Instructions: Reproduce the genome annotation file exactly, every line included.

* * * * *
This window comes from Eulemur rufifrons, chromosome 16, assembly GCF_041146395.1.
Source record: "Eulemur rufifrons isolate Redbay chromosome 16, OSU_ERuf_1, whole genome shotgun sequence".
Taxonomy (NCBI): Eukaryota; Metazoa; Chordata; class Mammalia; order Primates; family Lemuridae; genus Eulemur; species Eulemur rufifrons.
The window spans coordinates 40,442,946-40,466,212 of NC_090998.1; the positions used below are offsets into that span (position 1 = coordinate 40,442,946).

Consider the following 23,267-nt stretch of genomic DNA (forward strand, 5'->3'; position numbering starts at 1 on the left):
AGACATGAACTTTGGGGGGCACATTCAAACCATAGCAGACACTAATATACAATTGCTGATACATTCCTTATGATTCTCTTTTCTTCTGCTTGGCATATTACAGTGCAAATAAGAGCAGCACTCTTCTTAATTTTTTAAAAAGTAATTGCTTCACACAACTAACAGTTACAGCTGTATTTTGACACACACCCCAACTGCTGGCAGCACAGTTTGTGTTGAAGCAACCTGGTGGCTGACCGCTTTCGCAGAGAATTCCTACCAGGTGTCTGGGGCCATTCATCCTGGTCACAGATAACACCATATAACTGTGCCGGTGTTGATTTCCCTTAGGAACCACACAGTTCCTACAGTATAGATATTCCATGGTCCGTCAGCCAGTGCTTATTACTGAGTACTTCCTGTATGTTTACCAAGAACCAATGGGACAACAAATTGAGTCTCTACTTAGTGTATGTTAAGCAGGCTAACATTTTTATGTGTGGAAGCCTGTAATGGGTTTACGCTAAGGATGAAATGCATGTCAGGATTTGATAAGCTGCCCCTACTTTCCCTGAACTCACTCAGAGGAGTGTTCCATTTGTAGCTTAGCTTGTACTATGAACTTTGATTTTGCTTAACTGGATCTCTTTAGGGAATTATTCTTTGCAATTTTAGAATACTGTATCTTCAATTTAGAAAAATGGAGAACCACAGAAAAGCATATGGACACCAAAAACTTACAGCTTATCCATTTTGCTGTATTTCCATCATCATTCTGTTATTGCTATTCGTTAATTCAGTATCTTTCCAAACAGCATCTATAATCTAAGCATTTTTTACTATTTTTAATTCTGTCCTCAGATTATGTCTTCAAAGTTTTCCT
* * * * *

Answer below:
This window comes from Eulemur rufifrons, chromosome 16, assembly GCF_041146395.1.
Source record: "Eulemur rufifrons isolate Redbay chromosome 16, OSU_ERuf_1, whole genome shotgun sequence".
Taxonomy (NCBI): Eukaryota; Metazoa; Chordata; class Mammalia; order Primates; family Lemuridae; genus Eulemur; species Eulemur rufifrons.
The window spans coordinates 40,442,946-40,466,212 of NC_090998.1; the positions used below are offsets into that span (position 1 = coordinate 40,442,946).

Consider the following 23,267-nt stretch of genomic DNA (forward strand, 5'->3'; position numbering starts at 1 on the left):
AGACATGAACTTTGGGGGGCACATTCAAACCATAGCAGACACTAATATACAATTGCTGATACATTCCTTATGATTCTCTTTTCTTCTGCTTGGCATATTACAGTGCAAATAAGAGCAGCACTCTTCTTAATTTTTTAAAAAGTAATTGCTTCACACAACTAACAGTTACAGCTGTATTTTGACACACACCCCAACTGCTGGCAGCACAGTTTGTGTTGAAGCAACCTGGTGGCTGACCGCTTTCGCAGAGAATTCCTACCAGGTGTCTGGGGCCATTCATCCTGGTCACAGATAACACCATATAACTGTGCCGGTGTTGATTTCCCTTAGGAACCACACAGTTCCTACAGTATAGATATTCCATGGTCCGTCAGCCAGTGCTTATTACTGAGTACTTCCTGTATGTTTACCAAGAACCAATGGGACAACAAATTGAGTCTCTACTTAGTGTATGTTAAGCAGGCTAACATTTTTATGTGTGGAAGCCTGTAATGGGTTTACGCTAAGGATGAAATGCATGTCAGGATTTGATAAGCTGCCCCTACTTTCCCTGAACTCACTCAGAGGAGTGTTCCATTTGTAGCTTAGCTTGTACTATGAACTTTGATTTTGCTTAACTGGATCTCTTTAGGGAATTATTCTTTGCAATTTTAGAATACTGTATCTTCAATTTAGAAAAATGGAGAACCACAGAAAAGCATATGGACACCAAAAACTTACAGCTTATCCATTTTGCTGTATTTCCATCATCATTCTGTTATTGCTATTCGTTAATTCAGTATCTTTCCAAACAGCATCTATAATCTAAGCATTTTTTACTATTTTTAATTCTGTCCTCAGATTATGTCTTCAAAGTTTTCCT